Instantly share code, notes, and snippets.

# heathermiller/scala-cheatsheet.md

Last active November 28, 2022 12:14
Scala Cheatsheet

This cheat sheet originated from the forum, credits to Laurent Poulain. We copied it and changed or added a few things.

## Evaluation Rules

• Call by value: evaluates the function arguments before calling the function
• Call by name: evaluates the function first, and then evaluates the arguments if need be
```    def example = 2      // evaluated when called
val example = 2      // evaluated immediately
lazy val example = 2 // evaluated once when needed

def square(x: Double)    // call by value
def square(x: => Double) // call by name
def myFct(bindings: Int*) { ... } // bindings is a sequence of int, containing a varying # of arguments```

## Higher order functions

These are functions that take a function as a parameter or return functions.

```    // sum() returns a function that takes two integers and returns an integer
def sum(f: Int => Int): (Int, Int) => Int = {
def sumf(a: Int, b: Int): Int = {...}
sumf
}

// same as above. Its type is (Int => Int) => (Int, Int) => Int
def sum(f: Int => Int)(a: Int, b: Int): Int = { ... }

// Called like this
sum((x: Int) => x * x * x)          // Anonymous function, i.e. does not have a name
sum(x => x * x * x)                 // Same anonymous function with type inferred

def cube(x: Int) => x * x * x
sum(x => x * x * x)(1, 10) // sum of cubes from 1 to 10
sum(cube)(1, 10)           // same as above      ```

## Currying

Converting a function with multiple arguments into a function with a single argument that returns another function.

```    def f(a: Int, b: Int): Int // uncurried version (type is (Int, Int) => Int)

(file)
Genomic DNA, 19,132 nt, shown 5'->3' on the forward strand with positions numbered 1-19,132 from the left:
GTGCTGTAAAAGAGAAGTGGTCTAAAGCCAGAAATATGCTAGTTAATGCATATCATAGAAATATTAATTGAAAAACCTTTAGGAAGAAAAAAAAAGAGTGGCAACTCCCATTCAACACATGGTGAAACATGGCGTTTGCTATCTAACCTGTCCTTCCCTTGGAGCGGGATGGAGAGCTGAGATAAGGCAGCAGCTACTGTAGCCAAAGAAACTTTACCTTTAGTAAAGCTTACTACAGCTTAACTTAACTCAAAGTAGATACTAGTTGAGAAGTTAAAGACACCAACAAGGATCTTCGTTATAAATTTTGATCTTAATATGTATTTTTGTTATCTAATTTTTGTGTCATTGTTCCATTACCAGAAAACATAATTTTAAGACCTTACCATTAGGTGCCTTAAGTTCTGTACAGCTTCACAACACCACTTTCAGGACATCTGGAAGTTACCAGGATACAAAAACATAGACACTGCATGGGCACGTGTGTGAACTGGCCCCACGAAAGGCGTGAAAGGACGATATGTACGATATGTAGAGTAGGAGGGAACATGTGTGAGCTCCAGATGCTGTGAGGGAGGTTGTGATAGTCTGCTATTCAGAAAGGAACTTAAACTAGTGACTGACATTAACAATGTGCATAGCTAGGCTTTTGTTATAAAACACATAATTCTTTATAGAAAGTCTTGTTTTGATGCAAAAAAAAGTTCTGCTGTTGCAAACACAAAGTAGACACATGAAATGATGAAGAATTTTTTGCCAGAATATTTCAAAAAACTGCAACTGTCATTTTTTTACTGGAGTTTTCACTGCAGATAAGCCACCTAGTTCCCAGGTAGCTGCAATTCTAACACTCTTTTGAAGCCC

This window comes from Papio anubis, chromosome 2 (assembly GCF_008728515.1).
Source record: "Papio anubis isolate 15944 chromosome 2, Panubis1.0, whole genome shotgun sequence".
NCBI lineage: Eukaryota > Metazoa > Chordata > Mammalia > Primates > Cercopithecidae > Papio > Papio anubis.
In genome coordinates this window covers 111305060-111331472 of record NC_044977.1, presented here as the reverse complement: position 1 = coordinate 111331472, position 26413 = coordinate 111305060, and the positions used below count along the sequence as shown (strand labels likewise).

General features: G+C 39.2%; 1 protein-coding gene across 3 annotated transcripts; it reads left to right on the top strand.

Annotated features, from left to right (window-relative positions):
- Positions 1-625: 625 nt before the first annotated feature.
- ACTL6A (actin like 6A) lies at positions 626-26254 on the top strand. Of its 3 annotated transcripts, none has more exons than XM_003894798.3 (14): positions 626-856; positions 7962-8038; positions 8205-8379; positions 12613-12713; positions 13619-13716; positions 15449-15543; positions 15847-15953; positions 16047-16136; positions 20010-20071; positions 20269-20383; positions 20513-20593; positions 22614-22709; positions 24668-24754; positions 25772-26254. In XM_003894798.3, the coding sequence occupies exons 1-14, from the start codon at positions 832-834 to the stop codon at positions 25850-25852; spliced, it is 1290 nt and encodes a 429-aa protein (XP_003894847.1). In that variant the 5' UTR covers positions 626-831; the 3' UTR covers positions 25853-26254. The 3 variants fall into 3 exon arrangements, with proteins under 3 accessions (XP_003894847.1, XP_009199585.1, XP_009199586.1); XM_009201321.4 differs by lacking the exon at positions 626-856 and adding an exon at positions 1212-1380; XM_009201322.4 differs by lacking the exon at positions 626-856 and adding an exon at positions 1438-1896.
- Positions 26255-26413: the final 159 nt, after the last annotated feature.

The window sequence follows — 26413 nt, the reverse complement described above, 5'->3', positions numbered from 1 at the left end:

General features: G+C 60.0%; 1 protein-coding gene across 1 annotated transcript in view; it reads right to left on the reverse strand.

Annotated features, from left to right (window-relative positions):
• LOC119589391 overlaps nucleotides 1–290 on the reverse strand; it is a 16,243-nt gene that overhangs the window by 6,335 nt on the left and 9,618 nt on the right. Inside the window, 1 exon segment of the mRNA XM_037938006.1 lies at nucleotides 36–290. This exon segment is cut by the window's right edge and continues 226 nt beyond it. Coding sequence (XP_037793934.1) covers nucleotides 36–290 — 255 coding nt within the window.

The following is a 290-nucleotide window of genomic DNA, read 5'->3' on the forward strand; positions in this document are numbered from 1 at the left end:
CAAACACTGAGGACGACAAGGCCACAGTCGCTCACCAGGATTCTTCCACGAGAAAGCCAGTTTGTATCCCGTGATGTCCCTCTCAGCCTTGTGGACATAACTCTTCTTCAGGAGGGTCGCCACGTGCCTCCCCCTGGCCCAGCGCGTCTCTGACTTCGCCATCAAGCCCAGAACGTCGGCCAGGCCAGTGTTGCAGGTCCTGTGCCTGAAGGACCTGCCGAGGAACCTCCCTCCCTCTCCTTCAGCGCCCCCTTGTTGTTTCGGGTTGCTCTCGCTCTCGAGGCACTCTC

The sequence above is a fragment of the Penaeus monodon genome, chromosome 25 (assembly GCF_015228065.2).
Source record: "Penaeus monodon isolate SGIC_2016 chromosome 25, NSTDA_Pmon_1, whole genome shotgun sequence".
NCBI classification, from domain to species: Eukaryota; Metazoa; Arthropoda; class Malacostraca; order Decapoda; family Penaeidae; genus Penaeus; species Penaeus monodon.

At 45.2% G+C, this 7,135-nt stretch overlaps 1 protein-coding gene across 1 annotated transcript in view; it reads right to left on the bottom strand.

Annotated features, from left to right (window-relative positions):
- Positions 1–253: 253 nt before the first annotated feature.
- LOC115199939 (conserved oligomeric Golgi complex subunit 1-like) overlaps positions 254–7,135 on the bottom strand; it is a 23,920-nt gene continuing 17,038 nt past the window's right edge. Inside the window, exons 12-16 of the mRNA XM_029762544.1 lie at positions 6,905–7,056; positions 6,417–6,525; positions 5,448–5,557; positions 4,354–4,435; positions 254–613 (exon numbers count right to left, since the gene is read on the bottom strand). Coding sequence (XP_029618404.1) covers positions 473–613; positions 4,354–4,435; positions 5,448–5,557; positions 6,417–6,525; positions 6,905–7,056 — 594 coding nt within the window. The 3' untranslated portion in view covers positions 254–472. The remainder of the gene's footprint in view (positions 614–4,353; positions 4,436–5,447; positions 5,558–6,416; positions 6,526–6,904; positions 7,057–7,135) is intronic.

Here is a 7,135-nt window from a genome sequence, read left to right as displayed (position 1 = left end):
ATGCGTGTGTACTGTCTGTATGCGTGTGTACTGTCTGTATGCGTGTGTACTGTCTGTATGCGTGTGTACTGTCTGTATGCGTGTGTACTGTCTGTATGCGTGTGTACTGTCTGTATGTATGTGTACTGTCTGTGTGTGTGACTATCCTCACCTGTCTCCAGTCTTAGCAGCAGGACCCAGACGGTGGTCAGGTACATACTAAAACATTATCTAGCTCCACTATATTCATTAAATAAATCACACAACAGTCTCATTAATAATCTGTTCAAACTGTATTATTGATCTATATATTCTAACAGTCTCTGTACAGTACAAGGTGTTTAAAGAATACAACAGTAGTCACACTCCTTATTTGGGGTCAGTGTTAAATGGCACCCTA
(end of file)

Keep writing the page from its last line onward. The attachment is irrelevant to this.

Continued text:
def f(a: Int)(b: Int): Int // curried version (type is Int => Int => Int)```

## Classes

```    class MyClass(x: Int, y: Int) {           // Defines a new type MyClass with a constructor
require(y > 0, "y must be positive")    // precondition, triggering an IllegalArgumentException if not met
def this (x: Int) = { ... }             // auxiliary constructor
def nb1 = x                             // public method computed every time it is called
def nb2 = y
private def test(a: Int): Int = { ... } // private method
val nb3 = x + y                         // computed only once
override def toString =                 // overridden method
member1 + ", " + member2
}

new MyClass(1, 2) // creates a new object of type```

`this` references the current object, `assert(<condition>)` issues `AssertionError` if condition is not met. See `scala.Predef` for `require`, `assume` and `assert`.

## Operators

`myObject myMethod 1` is the same as calling `myObject.myMethod(1)`

Operator (i.e. function) names can be alphanumeric, symbolic (e.g. `x1`, `*`, `+?%&`, `vector_++`, `counter_=`)

The precedence of an operator is determined by its first character, with the following increasing order of priority:

``````(all letters)
|
^
&
< >
= !
:
+ -
* / %
(all other special characters)
``````

The associativity of an operator is determined by its last character: Right-associative if ending with `:`, Left-associative otherwise.

Note that assignment operators have lowest precedence. (Read Scala Language Specification 2.9 sections 6.12.3, 6.12.4 for more info)

## Class hierarchies

```    abstract class TopLevel {     // abstract class
def method1(x: Int): Int   // abstract method
def method2(x: Int): Int = { ... }
}

class Level1 extends TopLevel {
def method1(x: Int): Int = { ... }
override def method2(x: Int): Int = { ...} // TopLevel's method2 needs to be explicitly overridden
}

object MyObject extends TopLevel { ... } // defines a singleton object. No other instance can be created```

To create an runnable application in Scala:

```    object Hello {
def main(args: Array[String]) = println("Hello world")
}```

or

```    object Hello extends App {
println("Hello World")
}```

## Class Organization